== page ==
Decreases in opportunistic illnesses

The effectiveness of antiretroviral therapy has been clearly demonstrated by the decline in opportunistic infections in countries where highly active antiretroviral therapy (HAART) is widely available.1 As antiretroviral therapy has enabled immune recovery, fewer people develop opportunistic infections and many have been able to stop prophylactic drugs. For further discussion of ceasing prophylaxis, see Immune recovery and opportunistic infection prophylaxis.

Whilst the incidence of most opportunistic illnesses fell after the introduction of HAART, the decrease in infections that occur at very low CD4 counts – such as Pneumocystis pneumonia (PCP), cytomegalovirus (CMV), Mycobacterium avium intracellulare (MAI) and progressive multifocal leukoencephalopathy (PML) – was particularly pronounced.

In the US HOPS cohort, the incidence of PCP, MAI and CMV fell from 21.9 cases per 100 person-years in 1994 to 3.7 in 1997.2 The rate further declined to 0.32 in 2004.3 A Swiss HIV Cohort study comparing the incidence of new opportunistic infections in the six months before a person started HAART and in the three months after found that rates of PCP, CMV, Kaposi’s sarcoma, oesophageal candidiasis and toxoplasmosis all declined significantly. In total, the incidence of opportunistic infections fell from 15.1 to 3.57 per 100 person-years.4

Assessment of declines in opportunistic illnesses has been complicated by an increase in opportunistic infection symptoms associated with immune restoration syndrome in some people starting HAART. Such flare-ups happen as the recovering immune system attacks pre-existing pathogens, and do not signal new or worsening infections. For further information, see Immune reconstitution inflammatory syndrome.

Opportunistic infections continue to occur among people who are not on antiretroviral therapy. This includes a significant number of people who are never tested or diagnosed as HIV-positive during the early stages, and only discover they are infected after they develop an AIDS-related illness. In England and Wales between 1997 and 2002, 13% were diagnosed with HIV when they already had severe immune impairment.5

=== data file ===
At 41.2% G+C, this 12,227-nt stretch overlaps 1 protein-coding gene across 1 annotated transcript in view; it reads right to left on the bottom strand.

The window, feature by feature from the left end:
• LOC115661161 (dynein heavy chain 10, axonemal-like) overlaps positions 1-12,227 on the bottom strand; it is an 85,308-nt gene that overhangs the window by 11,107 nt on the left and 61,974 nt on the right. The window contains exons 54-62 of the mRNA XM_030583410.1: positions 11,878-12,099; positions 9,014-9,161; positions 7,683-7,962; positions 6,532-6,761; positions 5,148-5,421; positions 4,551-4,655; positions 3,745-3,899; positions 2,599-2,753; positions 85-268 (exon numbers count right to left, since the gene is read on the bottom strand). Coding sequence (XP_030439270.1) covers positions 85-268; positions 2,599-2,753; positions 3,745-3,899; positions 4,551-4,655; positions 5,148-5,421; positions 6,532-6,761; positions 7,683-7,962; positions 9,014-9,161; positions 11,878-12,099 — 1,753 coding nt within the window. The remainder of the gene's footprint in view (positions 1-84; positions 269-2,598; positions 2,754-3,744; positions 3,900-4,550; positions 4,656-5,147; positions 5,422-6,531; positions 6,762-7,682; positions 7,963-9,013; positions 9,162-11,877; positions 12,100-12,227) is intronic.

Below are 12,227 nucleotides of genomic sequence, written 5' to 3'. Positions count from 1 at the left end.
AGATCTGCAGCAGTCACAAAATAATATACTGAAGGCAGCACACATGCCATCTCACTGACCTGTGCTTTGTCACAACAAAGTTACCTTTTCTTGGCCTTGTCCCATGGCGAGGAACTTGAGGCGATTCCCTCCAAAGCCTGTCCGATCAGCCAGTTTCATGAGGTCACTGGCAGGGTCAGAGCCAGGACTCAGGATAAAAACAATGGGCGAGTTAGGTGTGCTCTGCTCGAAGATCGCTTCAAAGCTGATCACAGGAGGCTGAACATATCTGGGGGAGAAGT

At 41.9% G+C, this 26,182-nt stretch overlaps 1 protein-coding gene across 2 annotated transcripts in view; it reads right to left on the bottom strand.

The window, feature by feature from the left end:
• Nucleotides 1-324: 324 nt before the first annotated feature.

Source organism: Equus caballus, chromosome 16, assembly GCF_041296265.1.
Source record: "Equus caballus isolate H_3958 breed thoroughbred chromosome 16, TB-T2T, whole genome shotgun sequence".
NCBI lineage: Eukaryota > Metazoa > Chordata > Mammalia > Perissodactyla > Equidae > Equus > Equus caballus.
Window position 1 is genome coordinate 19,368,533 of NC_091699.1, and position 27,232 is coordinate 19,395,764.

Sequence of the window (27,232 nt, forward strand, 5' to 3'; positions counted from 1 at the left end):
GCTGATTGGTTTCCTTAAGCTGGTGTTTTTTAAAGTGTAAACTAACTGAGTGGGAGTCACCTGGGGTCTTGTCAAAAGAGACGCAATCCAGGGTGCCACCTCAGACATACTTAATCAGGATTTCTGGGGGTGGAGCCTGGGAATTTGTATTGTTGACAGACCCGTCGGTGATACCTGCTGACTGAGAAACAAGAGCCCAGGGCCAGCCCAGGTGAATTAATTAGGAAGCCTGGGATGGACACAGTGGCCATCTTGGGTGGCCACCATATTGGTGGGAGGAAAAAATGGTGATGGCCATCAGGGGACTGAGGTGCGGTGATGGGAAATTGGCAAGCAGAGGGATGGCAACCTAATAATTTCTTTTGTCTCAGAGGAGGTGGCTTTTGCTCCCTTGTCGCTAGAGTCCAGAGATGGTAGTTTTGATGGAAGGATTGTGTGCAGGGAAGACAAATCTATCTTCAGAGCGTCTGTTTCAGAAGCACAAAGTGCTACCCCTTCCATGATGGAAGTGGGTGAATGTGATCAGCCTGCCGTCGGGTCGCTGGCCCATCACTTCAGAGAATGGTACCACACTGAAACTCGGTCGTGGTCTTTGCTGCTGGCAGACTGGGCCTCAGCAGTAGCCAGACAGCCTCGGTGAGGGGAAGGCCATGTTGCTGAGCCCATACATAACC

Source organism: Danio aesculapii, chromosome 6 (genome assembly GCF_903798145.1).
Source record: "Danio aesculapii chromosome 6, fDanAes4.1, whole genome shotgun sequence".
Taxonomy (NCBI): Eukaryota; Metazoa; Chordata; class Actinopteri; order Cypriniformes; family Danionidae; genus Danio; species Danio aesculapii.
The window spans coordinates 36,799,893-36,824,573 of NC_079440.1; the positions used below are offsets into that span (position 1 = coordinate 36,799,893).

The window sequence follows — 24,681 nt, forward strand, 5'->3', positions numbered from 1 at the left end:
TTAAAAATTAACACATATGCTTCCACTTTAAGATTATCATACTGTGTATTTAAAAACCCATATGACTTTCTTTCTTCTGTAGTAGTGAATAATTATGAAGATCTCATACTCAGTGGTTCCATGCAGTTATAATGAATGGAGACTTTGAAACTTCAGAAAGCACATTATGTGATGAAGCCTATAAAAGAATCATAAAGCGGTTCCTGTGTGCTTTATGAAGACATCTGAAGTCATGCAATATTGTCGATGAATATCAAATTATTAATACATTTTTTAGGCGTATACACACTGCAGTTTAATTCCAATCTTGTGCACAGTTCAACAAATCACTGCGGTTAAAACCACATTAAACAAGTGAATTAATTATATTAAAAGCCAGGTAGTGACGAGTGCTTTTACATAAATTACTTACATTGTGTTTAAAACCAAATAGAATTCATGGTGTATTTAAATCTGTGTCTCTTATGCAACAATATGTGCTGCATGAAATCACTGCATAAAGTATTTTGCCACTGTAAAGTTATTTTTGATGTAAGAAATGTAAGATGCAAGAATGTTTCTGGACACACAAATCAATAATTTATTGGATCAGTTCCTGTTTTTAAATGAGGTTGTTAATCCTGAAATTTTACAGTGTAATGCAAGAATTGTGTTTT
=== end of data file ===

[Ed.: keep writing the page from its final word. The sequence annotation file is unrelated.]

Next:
For discussion of particular opportunistic infections and HAART, see the specific disease entries in A to Z of illnesses.

References

  1. Mocroft A et al. Decline in the AIDS and death rates in the EuroSIDA study: an observational study. Lancet 362(9377): 22-29, 2003
  2. Palella FR et al. Declining morbidity and mortality among patients with advanced human immunodeficiency virus infection. New England Journal of Medicine 338(13): 853-860, 1998
  3. Palella FJ et al. Mortality in the highly active antiretroviral therapy era: changing causes of death and disease in the HIV outpatient study. J Acquir Immune Defic Syndr 43: 27-34, 2006
  4. Ledergerber B et al. Clinical progression and virological failure on highly active antiretroviral therapy in HIV-1 patients: a prospective cohort study. Lancet 353: 862-869, 1999
  5. Chadborn TR et al. Late diagnosis of HIV infected adults in England and Wales: 1997-2002. Second International AIDS Society Conference on HIV Pathogenesis and Treatment, Paris, abstract 11128, 2003
Community Consensus Statement on Access to HIV Treatment and its Use for Prevention

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We can end HIV soon if people have equal access to HIV drugs as treatment and as PrEP, and have free choice over whether to take them.

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